According to the Atlanta-Journal Constitution, Simon Property Group (NYSE:SPG) plans to build a mixed-use project in the high-end Atlanta suburb of Buckhead. The multi-purpose development will consist of retail, residential (320 units) and hotel (164 rooms) components planned near Phipps Plaza mall, another Simon-owned property.
The new project is to follow a major renovation of Phipps Plaza which is across from Lenox Square mall and the Ritz-Carlton Buckhead. The work at Phipps, which will begin this summer and be completed by the holiday season, will be the 45-year-old mall's first major renovation since 1992.The three-level Phipps mall, which has more than 100 stores, will remain open during the renovation as Simon expects to add more retailers this year.
I've personally been to Phipps Plaza mall many times and I consider this property to be one the finest malls in the southeast. Simon acquired the mall in 1998 (was built in 1968) and the tenant mix includes AMC, Belk, and other high well-known branded shopping.
Simon, with a total market cap of $85.4 billion, is the largest retail REIT in the U.S. with over 597 properties. The Indianapolis-based REIT owns hundreds of Class A malls like Phipps Plaza and the quality of assets are reflected in the quality of earnings. Simon has built an impressive record of paying and increasing dividends and as evidenced below, the market has responded. Simon shares are trading at $169.86 (the black line) with a Price to Funds from Operations (P/FFO) multiple of 17.7x.
Although I like shopping at Phipps, I also like bargains. Besides, there's not much I can do with a 2.94% dividend. I'm going to wait on a more attractive entry point for Simon. I like shopping like I'm an "intelligent investor" and my buy-target is $125.
Bottom Fishing at CBL
CBL & Associates Properties (NYSE:CBL) owns a mall close to my home. It's not my favorite mall (like Phipps) but it's convenient. The problem with this CBL mall though is it's a dud.
Like many other CBL-owned properties (owns 136), this mall has weak anchors like J.C. Penney and Sears, and the shops are moderately occupied (71% leased). As I walked through the un-exciting space this week, I spotted several vacant stores and many of the local shops are month-to-month payers.
CBL is trying to do something about its business model. Earlier this week, CBL & Associates Properties laid out a 2-3 year plan to recycle its portfolio from lower tier (Class C) and non-core assets into higher performing malls (Class A & B). CBL's plan is subject to significant execution risk given the limited demand for malls with sales under $300 per square foot (i.e. there aren't buyers who want to owns duds).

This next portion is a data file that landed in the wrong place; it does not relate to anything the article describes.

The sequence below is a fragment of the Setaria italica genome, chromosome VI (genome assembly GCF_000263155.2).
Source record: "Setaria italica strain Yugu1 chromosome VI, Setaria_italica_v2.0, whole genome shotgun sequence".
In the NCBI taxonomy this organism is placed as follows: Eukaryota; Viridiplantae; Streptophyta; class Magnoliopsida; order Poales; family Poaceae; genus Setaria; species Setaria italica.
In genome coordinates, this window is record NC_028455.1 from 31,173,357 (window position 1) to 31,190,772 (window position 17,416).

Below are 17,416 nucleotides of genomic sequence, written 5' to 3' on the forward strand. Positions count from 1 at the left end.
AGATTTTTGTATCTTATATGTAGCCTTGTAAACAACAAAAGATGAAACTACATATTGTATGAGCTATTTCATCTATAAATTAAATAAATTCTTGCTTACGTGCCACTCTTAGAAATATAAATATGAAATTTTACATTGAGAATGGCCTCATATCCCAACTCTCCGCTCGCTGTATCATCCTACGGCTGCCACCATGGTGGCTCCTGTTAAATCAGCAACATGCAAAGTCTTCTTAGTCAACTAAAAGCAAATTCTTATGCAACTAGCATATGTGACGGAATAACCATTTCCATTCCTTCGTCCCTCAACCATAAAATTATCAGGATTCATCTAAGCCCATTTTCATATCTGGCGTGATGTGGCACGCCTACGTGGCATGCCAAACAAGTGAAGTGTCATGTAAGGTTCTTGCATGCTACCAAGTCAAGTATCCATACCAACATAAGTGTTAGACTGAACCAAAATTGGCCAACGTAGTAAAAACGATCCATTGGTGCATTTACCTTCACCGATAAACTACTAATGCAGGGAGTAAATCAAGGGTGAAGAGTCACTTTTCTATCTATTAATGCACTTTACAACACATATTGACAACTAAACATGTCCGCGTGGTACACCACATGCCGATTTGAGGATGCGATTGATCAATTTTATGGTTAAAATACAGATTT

At the very least, CBL & Associates Properties' proposed portfolio transformation (if successful) will take several years and result in considerable Funds from Operation (or FFO) dilution.
Withstanding the "long road to recovery risk," CBL is also going against the herd by attempting to operate in the riskiest retail sector where there's heated competition from the Internet and big box retailers. Owning B & C malls is becoming increasingly risky and the lower productivity malls (like the one in my town) are highly speculative.
CBL & Associates Properties said it plans to sell $1.0-$1.25 billion (15% of NOI) of "C" quality assets over the next 24-36 months and reinvest proceeds in redevelopment, debt reduction, and acquisitions. Estimated annual FFO dilution is $0.18-.23 per share, based on the reinvestment of proceeds at 6.0-8% yields.
I'm glad I sold my CBL & Associates Properties shares last year. You've heard the saying, "you get what you pay for". With CBL, trading at $17.90, you get a cheap REIT with a bargain P/FFO multiple of 8 times. However, you also get a questionable earnings model with a likely dilution to future FFO. CBL does have a higher dividend yield of 5.53% but given the uncertain execution risk, I would avoid this REIT.
Tanger – An Everlasting Model of Repeatability
As I said, I like bargains; it's just part of my DNA.
That's also the value proposition for Tanger Factory Outlet Centers (NYSE:SKT). In the new age of retailing, it's becoming quite clear that the most sustainable companies have to be experts in all business lines -- that is, full price, discount, and e-commerce. By linking together all channels, the strongest players will benefit and provide the most lasting differentiation.
Tanger Factory Outlet Centers is that link.
Over the last 33 years, Tanger's portfolio has continued to expand, and today includes 44 outlet centers in 26 states coast-to-coast and in Canada. The Greensboro-based REIT has a robust pipeline of growth planned for delivery in the next 2 years, including new centers at Foxwood Resort & Casino in CT, in Charlotte, NC, Grand Rapids, MI, Columbus, OH, Ottawa, Canada, and Cookstown (Canada), with expansion planned in Glendale, AZ, Branson, MO, Park City, UT, and Sevierville, TN.
In 2013, Tanger's FFO increased 19% to $1.94 per share. As a result of the company's highly consistent earnings model, Tanger achieved "Dividend Aristocrat" status (last year) -- an extraordinary accomplishment of paying and increasing dividends for over 20 years in a row. Tanger is the only mall-REIT that paid an increased dividend throughout the Great Recession.
Share of Tanger Factory Outlet Centers are trading at $36.11 with a dividend yield of 2.70%. That's not a bargain; however, when you compare Tanger's track record as a "blue chip" REIT, there's an added measure of safety that one should factor into the investment decision.
I'm adding Tanger to my shopping basket with a "sleep well at night" buy price of $32.00. I really like the outlet model, and I consider Tanger to be one of the true gems in the mall sector. I believe that the primary value in owning Tanger is the fact that the company has distinguished itself for its ability to control risk, while also generating strong returns.